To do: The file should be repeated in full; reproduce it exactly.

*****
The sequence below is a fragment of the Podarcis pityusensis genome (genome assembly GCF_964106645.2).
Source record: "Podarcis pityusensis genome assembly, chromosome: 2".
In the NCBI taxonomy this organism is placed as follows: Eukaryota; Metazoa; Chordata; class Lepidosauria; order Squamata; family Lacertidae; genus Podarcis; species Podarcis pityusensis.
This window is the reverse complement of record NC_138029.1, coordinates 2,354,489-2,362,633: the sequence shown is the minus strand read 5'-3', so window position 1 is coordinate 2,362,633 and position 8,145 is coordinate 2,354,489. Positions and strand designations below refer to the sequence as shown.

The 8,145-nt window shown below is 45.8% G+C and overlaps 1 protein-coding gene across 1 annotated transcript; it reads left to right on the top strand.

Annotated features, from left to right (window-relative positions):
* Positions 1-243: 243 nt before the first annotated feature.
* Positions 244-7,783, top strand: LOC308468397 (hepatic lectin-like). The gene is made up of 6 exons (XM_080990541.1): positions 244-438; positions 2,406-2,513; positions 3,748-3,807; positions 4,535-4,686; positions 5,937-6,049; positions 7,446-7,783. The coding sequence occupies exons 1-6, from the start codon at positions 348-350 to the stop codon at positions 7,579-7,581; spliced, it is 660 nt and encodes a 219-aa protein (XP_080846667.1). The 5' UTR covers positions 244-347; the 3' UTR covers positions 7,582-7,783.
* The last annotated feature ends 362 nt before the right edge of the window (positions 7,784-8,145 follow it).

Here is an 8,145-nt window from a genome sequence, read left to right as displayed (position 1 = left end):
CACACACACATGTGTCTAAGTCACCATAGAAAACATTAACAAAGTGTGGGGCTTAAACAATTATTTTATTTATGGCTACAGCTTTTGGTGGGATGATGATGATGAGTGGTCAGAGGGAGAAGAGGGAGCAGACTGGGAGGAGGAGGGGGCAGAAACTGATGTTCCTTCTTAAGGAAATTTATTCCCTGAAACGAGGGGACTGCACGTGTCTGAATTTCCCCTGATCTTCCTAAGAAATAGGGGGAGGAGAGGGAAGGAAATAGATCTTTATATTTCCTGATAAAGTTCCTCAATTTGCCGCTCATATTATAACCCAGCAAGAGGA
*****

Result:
The sequence below is a fragment of the Podarcis pityusensis genome (genome assembly GCF_964106645.2).
Source record: "Podarcis pityusensis genome assembly, chromosome: 2".
In the NCBI taxonomy this organism is placed as follows: Eukaryota; Metazoa; Chordata; class Lepidosauria; order Squamata; family Lacertidae; genus Podarcis; species Podarcis pityusensis.
This window is the reverse complement of record NC_138029.1, coordinates 2,354,489-2,362,633: the sequence shown is the minus strand read 5'-3', so window position 1 is coordinate 2,362,633 and position 8,145 is coordinate 2,354,489. Positions and strand designations below refer to the sequence as shown.

The 8,145-nt window shown below is 45.8% G+C and overlaps 1 protein-coding gene across 1 annotated transcript; it reads left to right on the top strand.

Annotated features, from left to right (window-relative positions):
* Positions 1-243: 243 nt before the first annotated feature.
* Positions 244-7,783, top strand: LOC308468397 (hepatic lectin-like). The gene is made up of 6 exons (XM_080990541.1): positions 244-438; positions 2,406-2,513; positions 3,748-3,807; positions 4,535-4,686; positions 5,937-6,049; positions 7,446-7,783. The coding sequence occupies exons 1-6, from the start codon at positions 348-350 to the stop codon at positions 7,579-7,581; spliced, it is 660 nt and encodes a 219-aa protein (XP_080846667.1). The 5' UTR covers positions 244-347; the 3' UTR covers positions 7,582-7,783.
* The last annotated feature ends 362 nt before the right edge of the window (positions 7,784-8,145 follow it).

Here is an 8,145-nt window from a genome sequence, read left to right as displayed (position 1 = left end):
CACACACACATGTGTCTAAGTCACCATAGAAAACATTAACAAAGTGTGGGGCTTAAACAATTATTTTATTTATGGCTACAGCTTTTGGTGGGATGATGATGATGAGTGGTCAGAGGGAGAAGAGGGAGCAGACTGGGAGGAGGAGGGGGCAGAAACTGATGTTCCTTCTTAAGGAAATTTATTCCCTGAAACGAGGGGACTGCACGTGTCTGAATTTCCCCTGATCTTCCTAAGAAATAGGGGGAGGAGAGGGAAGGAAATAGATCTTTATATTTCCTGATAAAGTTCCTCAATTTGCCGCTCATATTATAACCCAGCAAGAGGA